Just before Memorial Day, Amazon customer and Microsoft engineer Brandon Jackson experienced a concerning incident involving his Amazon Alexa and an Amazon delivery driver. The driver claimed to have heard Jackson’s doorbell make a racist remark, resulting in Jackson being unable to access his smart home through his Alexa device. Jackson disputed the driver’s claim, pointing out that he and many Amazon drivers in his area share the same race, and he had security footage showing the driver wearing headphones at the time.
Jackson’s primary means of interacting with his smart devices was through his Amazon Echo, so being locked out of his Amazon account raised concerns about potential illicit access. After speaking with Amazon representatives, he discovered that the accusation was made against his doorbell. Amazon took action to ensure the safety of its drivers during the investigation, but Jackson questioned why his entire smart home system had to be rendered unusable based on a single accusation.
While Jackson had alternative systems in place to continue using his smart home, he highlighted that the average user may not have the same resources or technical knowledge. This incident raises concerns about overreliance on tech giants and the ownership and control of connected devices and the data they generate. Purchasing a device does not guarantee ownership or the right to use it without ongoing corporate permission that can be revoked.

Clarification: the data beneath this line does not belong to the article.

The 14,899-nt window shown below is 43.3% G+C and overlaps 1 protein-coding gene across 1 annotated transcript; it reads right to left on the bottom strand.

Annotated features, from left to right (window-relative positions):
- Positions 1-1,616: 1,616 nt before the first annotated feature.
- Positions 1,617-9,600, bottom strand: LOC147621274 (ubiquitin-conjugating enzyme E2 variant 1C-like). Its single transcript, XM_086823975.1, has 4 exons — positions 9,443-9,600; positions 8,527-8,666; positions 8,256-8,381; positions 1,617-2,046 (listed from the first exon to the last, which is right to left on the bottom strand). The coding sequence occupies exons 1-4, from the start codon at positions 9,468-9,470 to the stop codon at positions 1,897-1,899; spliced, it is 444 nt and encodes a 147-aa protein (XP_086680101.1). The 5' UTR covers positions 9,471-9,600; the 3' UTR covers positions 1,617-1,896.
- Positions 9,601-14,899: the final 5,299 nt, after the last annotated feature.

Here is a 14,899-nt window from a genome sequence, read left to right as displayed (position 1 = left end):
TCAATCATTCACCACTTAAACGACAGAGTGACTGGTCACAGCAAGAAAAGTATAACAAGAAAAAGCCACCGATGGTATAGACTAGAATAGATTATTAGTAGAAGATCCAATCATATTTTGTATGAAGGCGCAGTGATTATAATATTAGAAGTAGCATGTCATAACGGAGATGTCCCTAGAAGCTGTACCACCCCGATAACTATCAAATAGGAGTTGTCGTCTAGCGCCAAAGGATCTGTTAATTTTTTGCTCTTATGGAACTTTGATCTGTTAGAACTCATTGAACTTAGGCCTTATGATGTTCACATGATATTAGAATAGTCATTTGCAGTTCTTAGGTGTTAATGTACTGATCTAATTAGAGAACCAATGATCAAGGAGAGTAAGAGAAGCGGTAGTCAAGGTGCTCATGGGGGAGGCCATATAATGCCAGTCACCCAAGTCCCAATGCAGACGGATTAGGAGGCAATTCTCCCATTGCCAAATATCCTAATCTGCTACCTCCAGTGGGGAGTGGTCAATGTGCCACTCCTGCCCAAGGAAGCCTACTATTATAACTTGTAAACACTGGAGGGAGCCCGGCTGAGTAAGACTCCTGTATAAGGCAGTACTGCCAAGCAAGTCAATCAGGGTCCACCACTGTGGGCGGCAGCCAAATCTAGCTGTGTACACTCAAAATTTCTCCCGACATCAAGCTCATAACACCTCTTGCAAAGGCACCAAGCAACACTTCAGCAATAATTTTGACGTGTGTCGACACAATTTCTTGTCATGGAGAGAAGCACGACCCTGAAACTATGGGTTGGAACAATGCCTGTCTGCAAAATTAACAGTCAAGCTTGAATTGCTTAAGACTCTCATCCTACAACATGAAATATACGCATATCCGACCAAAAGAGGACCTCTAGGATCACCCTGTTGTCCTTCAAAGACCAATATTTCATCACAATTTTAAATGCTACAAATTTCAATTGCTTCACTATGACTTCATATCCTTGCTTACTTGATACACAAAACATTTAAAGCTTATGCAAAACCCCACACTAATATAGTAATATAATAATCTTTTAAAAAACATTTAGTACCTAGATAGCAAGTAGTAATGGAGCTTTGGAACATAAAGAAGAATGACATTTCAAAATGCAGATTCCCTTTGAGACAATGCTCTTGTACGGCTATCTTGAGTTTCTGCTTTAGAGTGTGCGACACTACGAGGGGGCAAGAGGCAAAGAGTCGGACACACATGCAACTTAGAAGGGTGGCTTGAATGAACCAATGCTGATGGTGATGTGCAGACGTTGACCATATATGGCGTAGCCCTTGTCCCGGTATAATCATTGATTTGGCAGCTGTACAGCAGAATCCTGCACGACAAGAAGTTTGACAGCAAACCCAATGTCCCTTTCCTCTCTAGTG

This case raises questions about the basis and circumstances under which permission to use smart devices can be revoked. It is important to consider whether this incident is an isolated occurrence or a sign of a future where customers may regularly face restrictions on their devices for various reasons. It highlights the potential for disruption in people’s lives due to trivial misunderstandings or disputes with customer service representatives.
In light of these issues, it may be worth evaluating the necessity of making every day-to-day item “smart” and advocating for the availability of alternatives that do not rely on constant connectivity and corporate permission. The incident serves as a reminder to reassess our dependence on a few tech giants and to advocate for consumer rights and control over the devices we purchase.